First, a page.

Mounting Debt Threatens a Comfortable Retirement
According to recent statistics, mounting debt levels are painting a worrisome picture for a comfortable senior retirement. Over the past two decades, the median debt of the average 70-year old has increased by over 100 percent. Increasingly, over a quarter of 70-year olds still have mortgage debt. This figure represents an increase of more than 110 percent in the past 20 years. Also, taking out a reverse mortgage is on the increase for those who have paid off their mortgages in order to meet today’s living expenses and bills.
There are a number of factors increasing debt levels of senior citizens. Executive branch leaders and federal lawmakers have initiated laws to slow the growth of social security benefits and Medicare due to the financial cliff. These enactments lessen the purchasing power of seniors and cause them to be more dependent on credit. Some cannot even afford the co-payments of Medicare and use their credit for medical expenses. Many senior citizens also use their retirement accounts to pay for mounting credit bills. Others have to rely on either their children or grandchildren to make ends meet. Unless many seniors and baby boomers act now, their retirement years will reflect a lower standard of living.
Credit and Debt Counseling Agencies
Often, getting out of debt can be an uphill battle without the help of a professional like Credit Guard. If you’re a senior and struggling with your financial obligations, non-profit credit and debt counseling agencies can help you with debt relief. Don’t worry about the costs of these services; most charge very low fees or no fees at all. With assistance with these types of agencies, you’ll get a certified financial counselor who will evaluate your financial circumstances and help you craft a household budget to help you pay the bills on time and to reduce your debt. These agencies also offer debt-fighting tools, such as workshops on money management and classes on credit management.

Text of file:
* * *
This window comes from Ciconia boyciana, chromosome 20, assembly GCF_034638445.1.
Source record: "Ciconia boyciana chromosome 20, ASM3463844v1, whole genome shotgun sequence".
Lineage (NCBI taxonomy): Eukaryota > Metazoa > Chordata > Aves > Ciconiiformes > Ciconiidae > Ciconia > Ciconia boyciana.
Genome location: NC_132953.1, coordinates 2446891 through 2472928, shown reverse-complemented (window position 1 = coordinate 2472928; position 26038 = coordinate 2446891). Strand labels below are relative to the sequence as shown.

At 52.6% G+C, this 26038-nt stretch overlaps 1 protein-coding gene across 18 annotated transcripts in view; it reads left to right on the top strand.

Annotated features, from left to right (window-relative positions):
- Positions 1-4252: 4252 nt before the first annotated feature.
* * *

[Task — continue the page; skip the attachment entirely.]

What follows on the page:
If necessary, your financial counselor may suggest enrolling in a debt consolidation plan. With a debt consolidation plan, your unsecured debts like medical bills can be consolidated into one lump sum. This way, you’ll only have one monthly to make. Your financial counselor will also work with your creditors to eliminate any late fees and get lower interest rates. You make one monthly payment to the agency, and your payment is divided amongst your creditors. Over time, you’ll be able to pay off your debts and have more money for a comfortable retirement.